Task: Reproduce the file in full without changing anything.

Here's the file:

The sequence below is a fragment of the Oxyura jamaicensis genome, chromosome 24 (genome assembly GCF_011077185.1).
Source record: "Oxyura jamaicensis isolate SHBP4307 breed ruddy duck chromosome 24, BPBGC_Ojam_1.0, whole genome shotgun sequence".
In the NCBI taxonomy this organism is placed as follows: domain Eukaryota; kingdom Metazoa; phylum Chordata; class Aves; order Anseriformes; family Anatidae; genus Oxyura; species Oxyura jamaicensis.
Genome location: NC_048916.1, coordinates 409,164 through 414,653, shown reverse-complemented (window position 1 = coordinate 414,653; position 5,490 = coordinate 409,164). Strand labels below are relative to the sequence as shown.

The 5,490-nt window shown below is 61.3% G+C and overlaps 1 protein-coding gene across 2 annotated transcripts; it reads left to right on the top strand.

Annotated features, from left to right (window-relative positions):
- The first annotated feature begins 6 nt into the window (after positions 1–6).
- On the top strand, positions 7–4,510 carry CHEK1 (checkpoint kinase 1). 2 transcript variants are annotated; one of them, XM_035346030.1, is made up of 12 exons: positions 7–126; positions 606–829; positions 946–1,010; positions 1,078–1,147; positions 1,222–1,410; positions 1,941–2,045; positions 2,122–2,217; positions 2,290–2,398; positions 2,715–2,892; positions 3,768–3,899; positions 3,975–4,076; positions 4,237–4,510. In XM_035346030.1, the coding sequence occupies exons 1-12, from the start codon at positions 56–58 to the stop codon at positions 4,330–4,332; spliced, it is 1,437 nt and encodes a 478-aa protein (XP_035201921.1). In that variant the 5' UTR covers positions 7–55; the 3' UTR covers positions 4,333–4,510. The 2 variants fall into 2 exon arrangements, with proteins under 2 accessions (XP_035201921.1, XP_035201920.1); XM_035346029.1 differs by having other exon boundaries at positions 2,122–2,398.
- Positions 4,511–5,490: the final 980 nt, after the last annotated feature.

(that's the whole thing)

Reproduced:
The sequence below is a fragment of the Oxyura jamaicensis genome, chromosome 24 (genome assembly GCF_011077185.1).
Source record: "Oxyura jamaicensis isolate SHBP4307 breed ruddy duck chromosome 24, BPBGC_Ojam_1.0, whole genome shotgun sequence".
In the NCBI taxonomy this organism is placed as follows: domain Eukaryota; kingdom Metazoa; phylum Chordata; class Aves; order Anseriformes; family Anatidae; genus Oxyura; species Oxyura jamaicensis.
Genome location: NC_048916.1, coordinates 409,164 through 414,653, shown reverse-complemented (window position 1 = coordinate 414,653; position 5,490 = coordinate 409,164). Strand labels below are relative to the sequence as shown.

The 5,490-nt window shown below is 61.3% G+C and overlaps 1 protein-coding gene across 2 annotated transcripts; it reads left to right on the top strand.

Annotated features, from left to right (window-relative positions):
- The first annotated feature begins 6 nt into the window (after positions 1–6).
- On the top strand, positions 7–4,510 carry CHEK1 (checkpoint kinase 1). 2 transcript variants are annotated; one of them, XM_035346030.1, is made up of 12 exons: positions 7–126; positions 606–829; positions 946–1,010; positions 1,078–1,147; positions 1,222–1,410; positions 1,941–2,045; positions 2,122–2,217; positions 2,290–2,398; positions 2,715–2,892; positions 3,768–3,899; positions 3,975–4,076; positions 4,237–4,510. In XM_035346030.1, the coding sequence occupies exons 1-12, from the start codon at positions 56–58 to the stop codon at positions 4,330–4,332; spliced, it is 1,437 nt and encodes a 478-aa protein (XP_035201921.1). In that variant the 5' UTR covers positions 7–55; the 3' UTR covers positions 4,333–4,510. The 2 variants fall into 2 exon arrangements, with proteins under 2 accessions (XP_035201921.1, XP_035201920.1); XM_035346029.1 differs by having other exon boundaries at positions 2,122–2,398.
- Positions 4,511–5,490: the final 980 nt, after the last annotated feature.